Stay-at-Home Dad Numbers Are Increasing — Here’s Why

( – For most of us, today’s environment necessitates that both parents in a household work to support the home and its occupants. However, there is a small subset of the population where only one parent works, while the other remains at home to take care of the children and household chores. For the past several decades, the number of stay-at-home parents has remained consistent, for the most part, at around 18%. However, a recent survey showed that the dynamics are changing.

Stay-at-Home Dads on the Rise

When one thinks of a stay-at-home parent, they naturally gravitate towards the belief that it’s the mother who remains home. However, over the past few decades, that has shifted slightly, according to a Pew Research Center study.

According to the figures provided, over 32 years, between 1989 and 2021, the number of mothers who stayed home declined from 28% to 26%, while the number of fathers increased from 4% to 7%. That has resulted in a shift, with the number of stay-at-home dads increasing to 18% from 11% over the period.

The Reasoning

The reason for the number of stay-at-home dads increasing is varied. While 79% of mothers who didn’t work said they chose that option to take care of their home and/or family, that only rang true for 23% of men. Another 9% of mothers said disability was the reason they didn’t work, but that applies to 34% of men. That figure is down 12% from 1989. The other reasons fathers remained at home included being retired (13%), inability to find work (13%), and attending school (8%).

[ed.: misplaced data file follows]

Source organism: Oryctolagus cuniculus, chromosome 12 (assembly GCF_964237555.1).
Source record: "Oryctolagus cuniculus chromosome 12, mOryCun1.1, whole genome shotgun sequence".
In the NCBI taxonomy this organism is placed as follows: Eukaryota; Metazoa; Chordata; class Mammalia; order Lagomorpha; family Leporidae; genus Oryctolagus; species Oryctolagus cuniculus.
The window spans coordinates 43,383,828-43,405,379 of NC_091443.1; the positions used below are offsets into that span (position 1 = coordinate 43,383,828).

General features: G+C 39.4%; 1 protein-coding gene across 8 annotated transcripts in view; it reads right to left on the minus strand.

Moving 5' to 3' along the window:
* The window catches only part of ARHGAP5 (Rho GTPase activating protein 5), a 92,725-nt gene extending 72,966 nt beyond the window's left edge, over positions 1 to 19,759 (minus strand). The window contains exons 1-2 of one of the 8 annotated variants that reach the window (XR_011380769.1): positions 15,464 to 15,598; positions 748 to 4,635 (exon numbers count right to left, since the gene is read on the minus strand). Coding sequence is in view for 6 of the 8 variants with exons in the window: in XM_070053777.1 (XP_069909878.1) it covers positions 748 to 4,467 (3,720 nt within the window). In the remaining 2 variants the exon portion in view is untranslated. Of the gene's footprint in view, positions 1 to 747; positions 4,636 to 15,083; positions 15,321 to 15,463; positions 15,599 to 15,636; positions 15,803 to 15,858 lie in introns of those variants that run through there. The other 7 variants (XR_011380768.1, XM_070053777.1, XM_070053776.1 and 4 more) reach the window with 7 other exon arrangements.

Women have also been experiencing gains in the job sector, leading to opportunities for increased pay and more prestigious jobs. For example, women comprise 35% of the top 10 professions in the United States, which include pharmacists, physicians, and lawyers. This is an increase of 22% since 1980, a drastic shift.

Journalists with The Hill spoke with several stay-at-home fathers about their decisions to do so. Several said that the reason they didn’t work was because their wives made more money because of the jobs they held, and both parents in the household wanted to have at least one stay home with the children. The skyrocketing costs of childcare certainly contribute to this mentality.

One particular father, 40-year-old Christ Braaten, said he wasn’t happy with his job and therefore, it was “a no brainer” to stay home with his two children while his wife worked. He said, “all [he] thought about all day was what could [he] be doing with [his] kid.”

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